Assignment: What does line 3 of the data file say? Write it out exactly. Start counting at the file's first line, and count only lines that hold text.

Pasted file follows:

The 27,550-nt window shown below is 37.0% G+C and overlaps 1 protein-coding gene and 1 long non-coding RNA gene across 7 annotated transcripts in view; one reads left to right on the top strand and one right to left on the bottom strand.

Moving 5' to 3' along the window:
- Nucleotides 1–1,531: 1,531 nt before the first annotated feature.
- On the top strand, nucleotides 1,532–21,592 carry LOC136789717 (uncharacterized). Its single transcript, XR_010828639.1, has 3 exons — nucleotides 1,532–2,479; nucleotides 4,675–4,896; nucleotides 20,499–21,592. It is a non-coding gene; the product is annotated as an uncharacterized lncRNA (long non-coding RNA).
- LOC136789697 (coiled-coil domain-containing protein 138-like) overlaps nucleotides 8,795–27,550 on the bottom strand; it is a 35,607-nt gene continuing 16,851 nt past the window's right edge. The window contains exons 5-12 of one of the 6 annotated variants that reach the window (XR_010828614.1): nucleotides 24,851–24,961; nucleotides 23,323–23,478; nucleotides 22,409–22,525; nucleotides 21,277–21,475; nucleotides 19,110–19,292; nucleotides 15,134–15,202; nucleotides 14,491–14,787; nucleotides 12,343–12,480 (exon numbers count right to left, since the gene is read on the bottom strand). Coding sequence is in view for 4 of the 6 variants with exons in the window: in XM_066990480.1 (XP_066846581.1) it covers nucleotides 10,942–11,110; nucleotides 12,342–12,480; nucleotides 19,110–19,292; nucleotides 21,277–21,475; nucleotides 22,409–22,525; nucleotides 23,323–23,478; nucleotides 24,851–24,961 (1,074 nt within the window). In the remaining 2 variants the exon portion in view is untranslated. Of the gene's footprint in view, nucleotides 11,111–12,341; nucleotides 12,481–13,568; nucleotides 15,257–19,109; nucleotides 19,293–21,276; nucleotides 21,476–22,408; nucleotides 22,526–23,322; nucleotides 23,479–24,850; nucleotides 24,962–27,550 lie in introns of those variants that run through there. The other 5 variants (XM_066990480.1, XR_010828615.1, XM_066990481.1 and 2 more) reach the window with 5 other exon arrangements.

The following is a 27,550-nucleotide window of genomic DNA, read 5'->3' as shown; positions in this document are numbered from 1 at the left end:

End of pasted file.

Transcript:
- Nucleotides 1–1,531: 1,531 nt before the first annotated feature.